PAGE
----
Henry Leroy Transtrom

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Lighting a lamp with one wire connected to a Tesla coil by holding the other in his mouth. The filament is lighted by current passing back and forth from the coil, charging and discharging his body like a capacitor plate. It is an 80 watt bulb so there is approximately 80 watts passing through his body.
Demonstrating 10 inch (25 cm) brush discharge from hand, touching the Tesla coil with his other hand. This can cause burns on fingers, so sometimes performers wear thimbles.

Henry Leroy Transtrom (1885–1951) was an American inventor and showman who worked with high voltage electricity. His book, Electricity at High Pressures and Frequencies,[1] (1913) is still used as a guide for constructing homemade Tesla coils.

Transtrom was best known for his dramatic stunts and performances with high frequency, high voltage electricity from a Tesla coil. For his "Lightning Man" demonstrations, he stood on a large Tesla coil which made sparks (electrical discharges) come out from his outstretched fingertips.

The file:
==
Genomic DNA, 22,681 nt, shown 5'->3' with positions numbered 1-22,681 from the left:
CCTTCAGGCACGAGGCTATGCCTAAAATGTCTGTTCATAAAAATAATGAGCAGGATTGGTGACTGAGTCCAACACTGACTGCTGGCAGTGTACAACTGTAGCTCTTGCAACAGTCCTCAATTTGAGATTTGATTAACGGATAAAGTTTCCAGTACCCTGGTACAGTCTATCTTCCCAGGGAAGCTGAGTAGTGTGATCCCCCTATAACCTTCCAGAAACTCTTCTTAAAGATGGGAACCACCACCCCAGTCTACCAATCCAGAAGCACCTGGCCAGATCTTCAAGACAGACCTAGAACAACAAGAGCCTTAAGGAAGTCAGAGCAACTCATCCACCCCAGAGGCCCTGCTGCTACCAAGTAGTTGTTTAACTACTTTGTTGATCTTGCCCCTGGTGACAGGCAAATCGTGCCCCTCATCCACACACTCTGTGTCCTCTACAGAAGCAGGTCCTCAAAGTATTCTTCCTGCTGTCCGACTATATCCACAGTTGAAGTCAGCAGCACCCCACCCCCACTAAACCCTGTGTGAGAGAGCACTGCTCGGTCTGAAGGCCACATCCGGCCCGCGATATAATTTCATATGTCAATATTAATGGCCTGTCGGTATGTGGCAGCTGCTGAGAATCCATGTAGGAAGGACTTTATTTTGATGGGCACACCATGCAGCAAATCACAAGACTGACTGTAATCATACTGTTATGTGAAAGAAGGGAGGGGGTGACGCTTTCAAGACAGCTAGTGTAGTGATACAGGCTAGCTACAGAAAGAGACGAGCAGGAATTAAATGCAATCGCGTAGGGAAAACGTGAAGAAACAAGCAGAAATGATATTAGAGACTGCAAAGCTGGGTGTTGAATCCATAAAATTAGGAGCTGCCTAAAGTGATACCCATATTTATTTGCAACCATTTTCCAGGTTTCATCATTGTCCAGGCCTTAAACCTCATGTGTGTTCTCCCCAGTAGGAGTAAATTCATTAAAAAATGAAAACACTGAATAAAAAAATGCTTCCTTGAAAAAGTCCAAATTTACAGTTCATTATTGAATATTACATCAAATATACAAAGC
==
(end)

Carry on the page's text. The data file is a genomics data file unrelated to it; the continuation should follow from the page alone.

There is a long-standing rumour that Transtrom was electrocuted during one of his demonstrations[2] when one of these long sparks reached the primary coil of the device, thus coupling and drawing enough current to kill him, making him one of only three people to have been killed by a Tesla coil.[3] No source has been found for where this rumour originated; it had been passed around among Tesla coil hobbyists for years. In 2010 a blogger claimed have received an email from Timara Zizzo, who claimed to be Mr. Transtrom's great granddaughter and stated that the story was false, and that he died from leukemia in the presence of his daughter at his bedside.[3]


  1. ^ Transtrom, Henry L. (1913). Electricity at high frequencies and pressures. Chicago: Joseph G. Branch Publishing Co. 
  2. ^ "Henry Transtrom". 5 March 2007. Archived from the original on 5 March 2007. Retrieved 8 November 2016. 
  3. ^ a b "The Real Cause of Henry L. Transtrom's Death". 11 April 2010. Retrieved 8 November 2016. 

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